So you might of heard of a website “Have I been pwned” (HIBP) which contains a list of hacked user emails and passwords you can check to see if your email or password has been checked. Now before I talk about “Have I been pwned”, it is worth highlighting there are many sites out there that offer the ability to search for data breached data or hacked user details, so this information could also be potentially applied to those too. Also there are cases where data is hacked and it is never discovered and never made public or added to these such databases. So these checks can be indicative but are never complete and may even provide a false sense of security.
Well, if you are willing to spend some time to check if your email / password has hacked, then you should take the time to reset your passwords so you use a different password for every website. This way you can limit the impact if your password is ever stolen. Considering the number of websites that have been hacked in the past, it is best to assume all websites will be breached in the future. To help you manage all the different passwords it is recommended to use a secure password manager.
How do I know the site isn't just harvesting searched email addresses? You don't, but it's not. The site is simply intended to be a free service for people to assess risk in relation to their account being caught up in a breach. As with any website, if you're concerned about the intent or security, don't use it.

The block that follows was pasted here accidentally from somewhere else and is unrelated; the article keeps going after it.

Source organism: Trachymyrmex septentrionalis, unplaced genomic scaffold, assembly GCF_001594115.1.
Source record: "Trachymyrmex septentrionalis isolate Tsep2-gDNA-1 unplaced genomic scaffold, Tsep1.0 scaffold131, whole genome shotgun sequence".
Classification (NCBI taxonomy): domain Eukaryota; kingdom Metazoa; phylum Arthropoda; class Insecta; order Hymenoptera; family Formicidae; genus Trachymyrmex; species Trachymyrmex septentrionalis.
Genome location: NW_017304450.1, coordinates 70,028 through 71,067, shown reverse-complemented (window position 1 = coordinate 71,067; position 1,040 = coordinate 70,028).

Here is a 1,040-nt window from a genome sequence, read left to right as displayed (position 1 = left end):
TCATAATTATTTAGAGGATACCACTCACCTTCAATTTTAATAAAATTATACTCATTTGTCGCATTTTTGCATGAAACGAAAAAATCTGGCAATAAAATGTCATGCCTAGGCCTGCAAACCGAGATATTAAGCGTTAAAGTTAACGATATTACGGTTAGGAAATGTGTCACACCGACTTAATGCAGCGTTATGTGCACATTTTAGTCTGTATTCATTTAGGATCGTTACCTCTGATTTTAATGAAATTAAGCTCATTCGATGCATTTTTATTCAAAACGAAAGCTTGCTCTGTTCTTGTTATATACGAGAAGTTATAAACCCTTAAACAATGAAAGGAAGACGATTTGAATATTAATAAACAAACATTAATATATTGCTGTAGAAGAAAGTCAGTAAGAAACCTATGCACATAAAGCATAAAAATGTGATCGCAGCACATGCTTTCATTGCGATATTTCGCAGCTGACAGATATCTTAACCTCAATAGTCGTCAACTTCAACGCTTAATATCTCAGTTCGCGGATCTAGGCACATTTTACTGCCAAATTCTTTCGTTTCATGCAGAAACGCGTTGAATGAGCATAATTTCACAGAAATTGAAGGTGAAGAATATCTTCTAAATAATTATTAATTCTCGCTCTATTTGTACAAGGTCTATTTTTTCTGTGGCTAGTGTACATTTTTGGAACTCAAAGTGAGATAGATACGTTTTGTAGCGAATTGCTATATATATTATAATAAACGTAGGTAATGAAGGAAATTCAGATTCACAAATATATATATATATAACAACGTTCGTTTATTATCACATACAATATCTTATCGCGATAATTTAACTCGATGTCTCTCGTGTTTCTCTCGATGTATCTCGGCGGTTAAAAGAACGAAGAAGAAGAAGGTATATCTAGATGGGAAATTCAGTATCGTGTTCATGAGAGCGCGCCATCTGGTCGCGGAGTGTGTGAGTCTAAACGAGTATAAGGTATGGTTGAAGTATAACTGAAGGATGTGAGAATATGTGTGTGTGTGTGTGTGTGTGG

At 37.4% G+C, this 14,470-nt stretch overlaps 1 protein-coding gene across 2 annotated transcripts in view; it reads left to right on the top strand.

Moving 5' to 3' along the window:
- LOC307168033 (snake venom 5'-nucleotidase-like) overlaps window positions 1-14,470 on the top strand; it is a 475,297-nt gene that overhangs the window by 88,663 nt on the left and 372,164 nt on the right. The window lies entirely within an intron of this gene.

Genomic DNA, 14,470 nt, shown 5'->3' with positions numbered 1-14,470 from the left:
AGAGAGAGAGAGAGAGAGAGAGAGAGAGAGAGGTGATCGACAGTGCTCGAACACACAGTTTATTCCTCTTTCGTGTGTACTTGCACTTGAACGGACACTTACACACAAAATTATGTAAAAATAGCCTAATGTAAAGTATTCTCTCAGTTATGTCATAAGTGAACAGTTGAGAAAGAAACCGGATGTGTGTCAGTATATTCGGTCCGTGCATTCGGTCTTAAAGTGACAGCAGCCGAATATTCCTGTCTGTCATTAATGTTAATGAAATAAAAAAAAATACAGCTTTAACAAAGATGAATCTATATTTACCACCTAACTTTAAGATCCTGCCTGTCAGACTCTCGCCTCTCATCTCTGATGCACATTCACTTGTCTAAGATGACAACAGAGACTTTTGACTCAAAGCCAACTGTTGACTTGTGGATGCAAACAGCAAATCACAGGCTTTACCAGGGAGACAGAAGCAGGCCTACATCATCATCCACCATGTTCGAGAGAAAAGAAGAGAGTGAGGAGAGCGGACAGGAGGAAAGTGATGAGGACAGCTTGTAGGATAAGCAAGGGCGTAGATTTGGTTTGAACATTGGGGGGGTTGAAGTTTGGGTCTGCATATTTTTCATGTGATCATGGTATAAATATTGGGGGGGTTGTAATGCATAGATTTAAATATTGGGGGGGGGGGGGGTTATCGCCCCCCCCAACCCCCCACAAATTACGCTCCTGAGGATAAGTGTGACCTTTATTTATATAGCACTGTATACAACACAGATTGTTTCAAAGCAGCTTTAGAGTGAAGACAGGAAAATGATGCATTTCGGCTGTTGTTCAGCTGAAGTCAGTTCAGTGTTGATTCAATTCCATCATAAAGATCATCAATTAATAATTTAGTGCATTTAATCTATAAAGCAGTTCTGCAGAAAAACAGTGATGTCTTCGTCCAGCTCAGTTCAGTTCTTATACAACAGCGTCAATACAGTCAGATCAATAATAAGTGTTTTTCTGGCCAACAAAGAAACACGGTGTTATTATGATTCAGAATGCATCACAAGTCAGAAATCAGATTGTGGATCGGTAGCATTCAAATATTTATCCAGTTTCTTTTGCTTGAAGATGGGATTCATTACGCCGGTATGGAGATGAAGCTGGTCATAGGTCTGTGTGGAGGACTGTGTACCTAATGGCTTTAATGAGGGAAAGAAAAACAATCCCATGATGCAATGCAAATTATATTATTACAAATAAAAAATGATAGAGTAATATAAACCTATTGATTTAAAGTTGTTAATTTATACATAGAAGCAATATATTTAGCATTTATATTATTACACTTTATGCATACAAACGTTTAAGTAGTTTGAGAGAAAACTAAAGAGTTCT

So is this enough of a response to feel safe providing these details? The real question is, if someone really wanted to provide a secure email data breach check service, how would it look? Is there a way to share an email / password without sharing the actual email / password ? This problem is well known and the method of using a secure hash has been effectively used for this exact reason. Interestingly “Have I been pwned” actually provide a hashing submit feature for the password but not for the email. (That said the hashing method used, SHA1 which is no longer considered secure.)
Therefore it appears they have the knowledge and the skills required to provide a secure email data breach checking service. So either there is a hidden agenda or they prefer the convenience of raw data over security. Either way based on this, until they implement a secure hash option for inputting either email or password I would not recommend using “Have I been pwned” or potentially similar services.
If they ever provide a method to submit the email or password as a secure hash, then we will update submit an updated post with details on how to use that feature and change our recommendation.
I would recommend using a different password for every website and using secure two factor authentication methods.
*Note: “Have I been pwned” offer the password database as a download for offline comparison, which can potentially provide a secure alternative, however this is only for the password and most users would prefer to use the website rather than downloading gigabytes of data.